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Public Health and Safety

California Leaders Arrive Inland Friday To Beleaguered Desert Water Facilities, Salton Sea

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COACHELLA (CNS) - Falling in line with Governor Newsom's clean water
agenda outlined in the State of the State, a desert assemblyman will host state
leaders today (Friday) on a tour that highlights safe drinking water disparities facing
local schools and mobile home communities in the Eastern Coachella Valley.
   Assemblyman Eduardo Garcia, D-Coachella, will host state leaders --
including newly appointed Chairman of the State Water Resources Control Board
Joaquin Esquivel and billionaire President of the environmental advocacy group
NextGen America Tom Steyer -- for a tour of the Eastern Coachella Valley water
facilities, according to a statement from the assemblyman.
   The tour was built around what Governor Gavin Newsom called the
``moral disgrace and medical emergency'' of unsafe drinking during his State of
the State last month.
   ``Just this morning, more than a million Californians woke up without
clean water to bathe in or drink,'' Newsom said. ``Some schools have shut down
drinking fountains due to contamination... [And,] There are literally hundreds
of water systems across the state contaminated by lead, arsenic, or uranium.''
   The Eastern Coachella Valley has long struggled with poor water
quality for underprivileged communities, according to the UC Davis Center for
Regional Change 2018 report, ``Revealing the Invisible Coachella Valley.'' The
report pointed out the unique environmental issues facing Eastern Coachella
Valley residents, including from failing water infrastructure, unauthorized
dumping and concentrated hazardous waste.
   In recent years, legislation was enacted to provide emergency funds
for water filtration systems and restitution charges for residents endangered
by the failing water infrastructure, according to the report. The report
specifically notes the most vulnerable communities are residents of mobile home
parks ``with failing septic systems [that] face health risks from contact with
raw sewage'' and desert dwellers who rely on private well water contaminated
with arsenic, lead and nitrates.
   The report also noted that the Eastern Coachella Valley has multiple
hazardous water treatment storage and disposal facilities next to schools and
homes.
   In addition to the more direct dangers of the failing water system,
the environmental crisis at the Salton Sea shot to national prominence last
week as several states signed the Drought Contingency Plan, a multi-state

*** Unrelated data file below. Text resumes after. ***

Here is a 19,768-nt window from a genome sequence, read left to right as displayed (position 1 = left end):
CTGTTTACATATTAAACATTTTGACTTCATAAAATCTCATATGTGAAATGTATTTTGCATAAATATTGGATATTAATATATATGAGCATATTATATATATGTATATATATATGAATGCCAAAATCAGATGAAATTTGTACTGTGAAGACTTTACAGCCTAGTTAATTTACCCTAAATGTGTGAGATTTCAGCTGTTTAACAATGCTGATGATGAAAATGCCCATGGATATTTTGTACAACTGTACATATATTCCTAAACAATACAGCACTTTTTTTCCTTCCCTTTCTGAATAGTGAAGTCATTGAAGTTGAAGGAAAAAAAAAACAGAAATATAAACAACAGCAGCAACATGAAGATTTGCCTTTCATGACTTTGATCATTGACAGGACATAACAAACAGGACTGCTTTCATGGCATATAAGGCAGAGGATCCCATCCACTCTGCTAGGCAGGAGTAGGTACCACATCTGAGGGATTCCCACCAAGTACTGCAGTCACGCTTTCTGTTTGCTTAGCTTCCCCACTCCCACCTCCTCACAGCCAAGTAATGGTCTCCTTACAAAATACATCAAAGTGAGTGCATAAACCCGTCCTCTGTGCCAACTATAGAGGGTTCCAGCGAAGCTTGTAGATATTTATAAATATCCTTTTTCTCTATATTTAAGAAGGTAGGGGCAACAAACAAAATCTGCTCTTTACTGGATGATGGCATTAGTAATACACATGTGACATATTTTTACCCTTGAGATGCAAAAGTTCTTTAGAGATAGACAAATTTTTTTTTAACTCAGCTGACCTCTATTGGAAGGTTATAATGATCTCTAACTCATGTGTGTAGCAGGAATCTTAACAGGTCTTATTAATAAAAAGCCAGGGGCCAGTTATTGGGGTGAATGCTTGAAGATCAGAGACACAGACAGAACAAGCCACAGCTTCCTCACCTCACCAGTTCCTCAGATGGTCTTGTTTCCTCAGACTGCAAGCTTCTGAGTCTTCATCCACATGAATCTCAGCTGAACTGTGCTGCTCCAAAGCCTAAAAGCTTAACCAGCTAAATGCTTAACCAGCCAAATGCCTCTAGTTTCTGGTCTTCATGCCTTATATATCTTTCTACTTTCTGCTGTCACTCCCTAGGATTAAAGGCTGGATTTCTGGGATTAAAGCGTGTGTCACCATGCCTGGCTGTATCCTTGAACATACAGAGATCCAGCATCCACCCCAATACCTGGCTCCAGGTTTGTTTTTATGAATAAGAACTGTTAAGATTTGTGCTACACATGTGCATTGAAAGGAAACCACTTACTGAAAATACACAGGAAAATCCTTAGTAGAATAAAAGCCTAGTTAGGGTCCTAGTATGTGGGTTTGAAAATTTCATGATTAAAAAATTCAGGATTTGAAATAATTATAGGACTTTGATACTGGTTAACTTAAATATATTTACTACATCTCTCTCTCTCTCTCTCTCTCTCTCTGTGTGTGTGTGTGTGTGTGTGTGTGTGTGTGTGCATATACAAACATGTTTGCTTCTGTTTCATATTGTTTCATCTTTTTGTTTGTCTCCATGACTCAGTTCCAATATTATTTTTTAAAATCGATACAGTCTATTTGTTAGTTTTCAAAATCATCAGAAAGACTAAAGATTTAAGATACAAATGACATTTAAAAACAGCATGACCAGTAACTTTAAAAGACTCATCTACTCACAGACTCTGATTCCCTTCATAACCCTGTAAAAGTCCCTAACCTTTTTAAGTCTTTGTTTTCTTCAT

agreement water conservation deal. The controversy centered around a desert
water agency -- the Imperial Irrigation District -- as it was excluded from the
DCP for refusal to sign the deal citing a mounting public health crisis at the
Salton Sea.
   ``The declining Salton Sea presents a severe public health and
environmental crisis,'' IID's Robert Schettler said. ``This is really about
protecting the backyard here... Our area in the Imperial Valley is one of the
poorest in the state. You know, the lowest average median income and the
highest asthma rate, and we're trying to protect those people.''
   Nearly 650,000 people are affected by poor air quality in the area,
according to a report from the Pacific Institute.
   Asthma risks increase for underprivileged communities as fine dust
leaches into the air from the Salton Sea's receding shoreline, according to
Pacific Institute. More than 100 tons of dust per day could be released into
the air by 2045 if the shorelines are allowed to recede at the current rate,
the institute reported.
   Initially, all agencies that receive water from the Colorado River --
IID is the largest single water user -- should have signed it in order for the
deal to be approved. But, the DCP was approved without the IID after the
Colorado River Board voted to exclude the desert water agency in an 8-to-1 vote
on March 18. The DCP was signed by multiple representatives from a collection
of states and water agencies the next day.
   Garcia will welcome leaders starting at 10 a.m. at the Coachella
Public Library, 1500 6th St. with the bus tour departing at 11 a.m., according
to Garcia's spokeswoman Aurora Saldivar. The six-hour tour will include
Westside Elementary, several mobile home communities in Thermal, as well as the
Salton Sea.

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